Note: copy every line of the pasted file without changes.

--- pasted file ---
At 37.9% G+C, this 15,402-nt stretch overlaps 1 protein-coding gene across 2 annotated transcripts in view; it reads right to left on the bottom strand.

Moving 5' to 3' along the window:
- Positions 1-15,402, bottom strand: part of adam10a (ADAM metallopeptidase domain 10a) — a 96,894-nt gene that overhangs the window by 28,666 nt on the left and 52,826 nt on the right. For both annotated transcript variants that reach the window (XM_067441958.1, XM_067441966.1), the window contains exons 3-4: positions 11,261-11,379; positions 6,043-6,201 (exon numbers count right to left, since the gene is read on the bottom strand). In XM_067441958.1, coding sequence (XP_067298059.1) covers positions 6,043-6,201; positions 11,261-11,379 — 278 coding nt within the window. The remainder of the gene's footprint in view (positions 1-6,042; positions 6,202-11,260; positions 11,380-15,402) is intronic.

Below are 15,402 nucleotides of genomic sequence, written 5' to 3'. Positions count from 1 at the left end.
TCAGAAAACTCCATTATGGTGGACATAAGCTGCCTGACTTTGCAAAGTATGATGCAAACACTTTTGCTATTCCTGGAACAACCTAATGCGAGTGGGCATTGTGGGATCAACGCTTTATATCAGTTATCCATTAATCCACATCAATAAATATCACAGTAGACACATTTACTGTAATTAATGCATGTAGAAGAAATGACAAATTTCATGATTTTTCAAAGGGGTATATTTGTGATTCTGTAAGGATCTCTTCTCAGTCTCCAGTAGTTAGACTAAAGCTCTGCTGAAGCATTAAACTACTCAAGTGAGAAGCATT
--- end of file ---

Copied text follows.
At 37.9% G+C, this 15,402-nt stretch overlaps 1 protein-coding gene across 2 annotated transcripts in view; it reads right to left on the bottom strand.

Moving 5' to 3' along the window:
- Positions 1-15,402, bottom strand: part of adam10a (ADAM metallopeptidase domain 10a) — a 96,894-nt gene that overhangs the window by 28,666 nt on the left and 52,826 nt on the right. For both annotated transcript variants that reach the window (XM_067441958.1, XM_067441966.1), the window contains exons 3-4: positions 11,261-11,379; positions 6,043-6,201 (exon numbers count right to left, since the gene is read on the bottom strand). In XM_067441958.1, coding sequence (XP_067298059.1) covers positions 6,043-6,201; positions 11,261-11,379 — 278 coding nt within the window. The remainder of the gene's footprint in view (positions 1-6,042; positions 6,202-11,260; positions 11,380-15,402) is intronic.

Below are 15,402 nucleotides of genomic sequence, written 5' to 3'. Positions count from 1 at the left end.
TCAGAAAACTCCATTATGGTGGACATAAGCTGCCTGACTTTGCAAAGTATGATGCAAACACTTTTGCTATTCCTGGAACAACCTAATGCGAGTGGGCATTGTGGGATCAACGCTTTATATCAGTTATCCATTAATCCACATCAATAAATATCACAGTAGACACATTTACTGTAATTAATGCATGTAGAAGAAATGACAAATTTCATGATTTTTCAAAGGGGTATATTTGTGATTCTGTAAGGATCTCTTCTCAGTCTCCAGTAGTTAGACTAAAGCTCTGCTGAAGCATTAAACTACTCAAGTGAGAAGCATT